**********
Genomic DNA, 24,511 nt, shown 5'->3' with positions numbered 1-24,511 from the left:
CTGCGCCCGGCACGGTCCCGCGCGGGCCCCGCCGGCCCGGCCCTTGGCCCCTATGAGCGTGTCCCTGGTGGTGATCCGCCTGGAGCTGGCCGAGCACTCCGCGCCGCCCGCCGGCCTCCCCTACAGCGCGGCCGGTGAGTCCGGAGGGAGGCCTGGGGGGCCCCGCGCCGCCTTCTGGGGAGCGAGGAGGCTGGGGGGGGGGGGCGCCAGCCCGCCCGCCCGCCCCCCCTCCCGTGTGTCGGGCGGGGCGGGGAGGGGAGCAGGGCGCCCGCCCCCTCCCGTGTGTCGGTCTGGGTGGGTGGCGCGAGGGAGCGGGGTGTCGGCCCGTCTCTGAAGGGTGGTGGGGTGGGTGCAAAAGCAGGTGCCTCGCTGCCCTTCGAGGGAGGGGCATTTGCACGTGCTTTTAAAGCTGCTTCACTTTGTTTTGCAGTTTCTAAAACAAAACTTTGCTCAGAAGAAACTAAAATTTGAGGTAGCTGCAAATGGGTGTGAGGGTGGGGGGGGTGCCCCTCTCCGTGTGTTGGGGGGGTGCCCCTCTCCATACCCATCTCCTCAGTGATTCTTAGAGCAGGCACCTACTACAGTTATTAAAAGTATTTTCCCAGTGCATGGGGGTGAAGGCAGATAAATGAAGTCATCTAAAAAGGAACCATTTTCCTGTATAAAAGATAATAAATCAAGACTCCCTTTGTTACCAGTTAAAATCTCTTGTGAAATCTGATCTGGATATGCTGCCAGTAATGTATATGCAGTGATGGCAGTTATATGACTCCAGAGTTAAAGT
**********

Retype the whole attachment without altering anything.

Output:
Genomic DNA, 24,511 nt, shown 5'->3' with positions numbered 1-24,511 from the left:
CTGCGCCCGGCACGGTCCCGCGCGGGCCCCGCCGGCCCGGCCCTTGGCCCCTATGAGCGTGTCCCTGGTGGTGATCCGCCTGGAGCTGGCCGAGCACTCCGCGCCGCCCGCCGGCCTCCCCTACAGCGCGGCCGGTGAGTCCGGAGGGAGGCCTGGGGGGCCCCGCGCCGCCTTCTGGGGAGCGAGGAGGCTGGGGGGGGGGGGCGCCAGCCCGCCCGCCCGCCCCCCCTCCCGTGTGTCGGGCGGGGCGGGGAGGGGAGCAGGGCGCCCGCCCCCTCCCGTGTGTCGGTCTGGGTGGGTGGCGCGAGGGAGCGGGGTGTCGGCCCGTCTCTGAAGGGTGGTGGGGTGGGTGCAAAAGCAGGTGCCTCGCTGCCCTTCGAGGGAGGGGCATTTGCACGTGCTTTTAAAGCTGCTTCACTTTGTTTTGCAGTTTCTAAAACAAAACTTTGCTCAGAAGAAACTAAAATTTGAGGTAGCTGCAAATGGGTGTGAGGGTGGGGGGGGTGCCCCTCTCCGTGTGTTGGGGGGGTGCCCCTCTCCATACCCATCTCCTCAGTGATTCTTAGAGCAGGCACCTACTACAGTTATTAAAAGTATTTTCCCAGTGCATGGGGGTGAAGGCAGATAAATGAAGTCATCTAAAAAGGAACCATTTTCCTGTATAAAAGATAATAAATCAAGACTCCCTTTGTTACCAGTTAAAATCTCTTGTGAAATCTGATCTGGATATGCTGCCAGTAATGTATATGCAGTGATGGCAGTTATATGACTCCAGAGTTAAAGT